The results are spectacular!!!

Written by Ed Schenk

June 26, 2010 at 8:48 am

On the Grill – Rack of Lamb

with 10 comments


Chop 3  

     Years ago I worked at a very well known restaurant here in Detroit. As a line Chef it was my responsibility to prepare several of the menu items to order. I remember many of the items I prepared. On the appetizer menu there was a Calamari with a Tomato and Basil Burre Blanc and Oysters Rockefeller. For entrees I remember Sautéed Whitefish, Sweetbreads,Roast Duck with a Rosemary infused Red Wine and Honey reduction and Rack of Lamb. I loved Rack of lamb. One of the reasons was that in a Lamb Rack (double rack) there are 9 bone. Now a portion at the restaurant was 4 bones so I would get 2 orders plus one end piece that couldn’t be served. being and end piece it wasn’t a full chop and only had a small amount of meat. What to do with this chop. Many times it was sacrificed for quality control. You can read into that what you like! Ever since this experience Rack of Lamb has been one of my favorites.

     Due to the cost involved I don’t get to have Rack of Lamb often and almost never order it in a restaurant but I went shopping today and what did I find on sale but Rack of Lamb. It was still pricy but I couldn’t pass it up. I immediately took it home and started to marinate it. Since I was planning on cooking it over charcoal I though a Mediterranean approach would be in order. In Italy or Greece this would have meant meant olive oil, garlic,lemon and fresh rosemary but several years ago I discovered a Middle Eastern spice blend called Zatar. Zatar is a spice blend with many uses. It is sprinkled on pita dough before baking. It is also a seasoning for meats. Once I added it to my rack of lamb marinade there was no going back. The rosemary was out and the Zatar was in.

With the weather warming up again it was a pretty good day for grilling. I built the fire so that I could take advantage of indirect heat cooking while being able to move my Lamb onto the fire as I felt necessary. I also soaked a few hickory chips to take advantage of the smoke. This method produces a very nice Rack of Lamb!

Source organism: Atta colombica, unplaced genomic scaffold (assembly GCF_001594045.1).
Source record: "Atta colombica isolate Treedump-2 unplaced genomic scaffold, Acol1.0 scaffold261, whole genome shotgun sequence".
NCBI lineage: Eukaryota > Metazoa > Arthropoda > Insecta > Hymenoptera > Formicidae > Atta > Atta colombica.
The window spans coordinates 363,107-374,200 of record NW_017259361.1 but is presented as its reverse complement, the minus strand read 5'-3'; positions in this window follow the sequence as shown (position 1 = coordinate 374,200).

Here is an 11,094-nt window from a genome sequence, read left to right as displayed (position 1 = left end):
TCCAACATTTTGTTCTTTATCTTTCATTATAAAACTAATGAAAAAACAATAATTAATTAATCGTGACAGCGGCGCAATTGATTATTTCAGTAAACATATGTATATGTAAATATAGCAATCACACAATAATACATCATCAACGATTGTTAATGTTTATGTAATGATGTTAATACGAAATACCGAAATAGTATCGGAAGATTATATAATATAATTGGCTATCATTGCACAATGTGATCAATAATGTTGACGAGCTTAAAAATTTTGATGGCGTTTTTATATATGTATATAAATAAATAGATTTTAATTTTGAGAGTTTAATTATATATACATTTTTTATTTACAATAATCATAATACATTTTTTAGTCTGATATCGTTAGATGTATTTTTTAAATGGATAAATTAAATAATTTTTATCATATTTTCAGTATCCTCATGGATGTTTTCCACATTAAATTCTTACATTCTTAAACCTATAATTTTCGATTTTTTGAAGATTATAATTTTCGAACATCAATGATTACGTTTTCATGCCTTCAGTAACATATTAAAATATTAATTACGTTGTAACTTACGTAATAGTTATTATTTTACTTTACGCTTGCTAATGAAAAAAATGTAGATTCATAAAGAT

Unfortunately I can’t really offer a real recipe for this dish as it’s always been something I have just done as a technique.I’m hoping that I’ve given enough information so that anyone who likes lamb but was intimidated by cooking a rack will it will give it a try. I am always available to answer question about cooking so folks shouldn’t hesitate to ask!

    To go along with the Lamb I served a Mushroom Risotto and Sautéed Spinach.

Mushroom Risotto

  • 1½ cups Orzo
  • 1 qt mushroom or Chicken stock
  • ½ cup white wine
  • ½ small onion, chopped (about ½ cup)
  • 1 cup chopped fresh mushrooms
  • 4 Tbsp unsalted butter (½ stick)
  • 1/2 cup Parmesan cheese

    Heat your stock up separately and reserve. Keep warm.

    Sauté the onion and mushroom in a little vegetable oil and 1 tablespoon of butter until the onion is soft.

    Add the orzo and continue stirring until the rice is coated with the oil.

    Add the wine and continue stirring until all the wine is absorbed.

    Lower the flame to medium and slowly add the stock a little bit at a time and stir constantly. You don’t have to stir fast but you must continue stirring. Continue adding stock until the orzo swell and your mix gets creamy (20 – 30 minutes). Test the orzo to make sure it is not crunchy if it is add more stock.

    When the Orzo is done stir in the remaining Butter and Parmesan cheese and serve immediately)

    Notes:

    • Zatar is available in any Middle Eastern grocery and a little goes a long way so it’s worth the investment.
    • For presentation sake I like to buy Racks that have been Frenched. What this means is that the fat and connective tissue that exists between each bone has been removed and the bones scraped. This gives your chops that nice “Lollipop” effect If I can’t get it that way I French it myself.